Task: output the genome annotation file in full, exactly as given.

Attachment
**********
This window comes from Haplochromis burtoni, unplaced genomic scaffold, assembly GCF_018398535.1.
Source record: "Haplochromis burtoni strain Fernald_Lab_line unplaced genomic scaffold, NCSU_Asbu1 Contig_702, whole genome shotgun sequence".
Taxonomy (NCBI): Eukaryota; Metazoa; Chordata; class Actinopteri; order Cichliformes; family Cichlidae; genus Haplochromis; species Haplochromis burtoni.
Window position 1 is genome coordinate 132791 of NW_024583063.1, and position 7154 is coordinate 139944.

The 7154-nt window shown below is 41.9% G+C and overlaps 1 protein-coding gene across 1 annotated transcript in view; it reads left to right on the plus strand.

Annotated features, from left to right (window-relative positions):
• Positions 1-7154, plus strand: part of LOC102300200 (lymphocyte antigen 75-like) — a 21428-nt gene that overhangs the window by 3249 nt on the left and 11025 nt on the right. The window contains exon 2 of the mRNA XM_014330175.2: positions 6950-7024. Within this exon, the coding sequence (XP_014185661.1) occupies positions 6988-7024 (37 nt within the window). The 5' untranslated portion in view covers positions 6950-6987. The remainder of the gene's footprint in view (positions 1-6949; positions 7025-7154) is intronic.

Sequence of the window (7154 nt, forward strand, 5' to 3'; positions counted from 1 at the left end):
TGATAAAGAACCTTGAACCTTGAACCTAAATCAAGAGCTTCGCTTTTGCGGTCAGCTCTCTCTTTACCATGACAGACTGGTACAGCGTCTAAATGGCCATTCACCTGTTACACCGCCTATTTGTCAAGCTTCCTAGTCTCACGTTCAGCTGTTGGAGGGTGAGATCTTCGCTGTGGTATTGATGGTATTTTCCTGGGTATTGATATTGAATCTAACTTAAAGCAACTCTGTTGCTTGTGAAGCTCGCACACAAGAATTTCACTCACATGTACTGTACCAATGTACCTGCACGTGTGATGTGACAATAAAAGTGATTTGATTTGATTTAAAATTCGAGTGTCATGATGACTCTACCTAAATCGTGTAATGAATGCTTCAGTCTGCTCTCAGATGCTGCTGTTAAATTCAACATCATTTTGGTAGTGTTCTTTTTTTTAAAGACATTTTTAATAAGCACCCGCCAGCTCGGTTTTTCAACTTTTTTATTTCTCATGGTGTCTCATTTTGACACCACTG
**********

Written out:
This window comes from Haplochromis burtoni, unplaced genomic scaffold, assembly GCF_018398535.1.
Source record: "Haplochromis burtoni strain Fernald_Lab_line unplaced genomic scaffold, NCSU_Asbu1 Contig_702, whole genome shotgun sequence".
Taxonomy (NCBI): Eukaryota; Metazoa; Chordata; class Actinopteri; order Cichliformes; family Cichlidae; genus Haplochromis; species Haplochromis burtoni.
Window position 1 is genome coordinate 132791 of NW_024583063.1, and position 7154 is coordinate 139944.

The 7154-nt window shown below is 41.9% G+C and overlaps 1 protein-coding gene across 1 annotated transcript in view; it reads left to right on the plus strand.

Annotated features, from left to right (window-relative positions):
• Positions 1-7154, plus strand: part of LOC102300200 (lymphocyte antigen 75-like) — a 21428-nt gene that overhangs the window by 3249 nt on the left and 11025 nt on the right. The window contains exon 2 of the mRNA XM_014330175.2: positions 6950-7024. Within this exon, the coding sequence (XP_014185661.1) occupies positions 6988-7024 (37 nt within the window). The 5' untranslated portion in view covers positions 6950-6987. The remainder of the gene's footprint in view (positions 1-6949; positions 7025-7154) is intronic.

Sequence of the window (7154 nt, forward strand, 5' to 3'; positions counted from 1 at the left end):
TGATAAAGAACCTTGAACCTTGAACCTAAATCAAGAGCTTCGCTTTTGCGGTCAGCTCTCTCTTTACCATGACAGACTGGTACAGCGTCTAAATGGCCATTCACCTGTTACACCGCCTATTTGTCAAGCTTCCTAGTCTCACGTTCAGCTGTTGGAGGGTGAGATCTTCGCTGTGGTATTGATGGTATTTTCCTGGGTATTGATATTGAATCTAACTTAAAGCAACTCTGTTGCTTGTGAAGCTCGCACACAAGAATTTCACTCACATGTACTGTACCAATGTACCTGCACGTGTGATGTGACAATAAAAGTGATTTGATTTGATTTAAAATTCGAGTGTCATGATGACTCTACCTAAATCGTGTAATGAATGCTTCAGTCTGCTCTCAGATGCTGCTGTTAAATTCAACATCATTTTGGTAGTGTTCTTTTTTTTAAAGACATTTTTAATAAGCACCCGCCAGCTCGGTTTTTCAACTTTTTTATTTCTCATGGTGTCTCATTTTGACACCACTG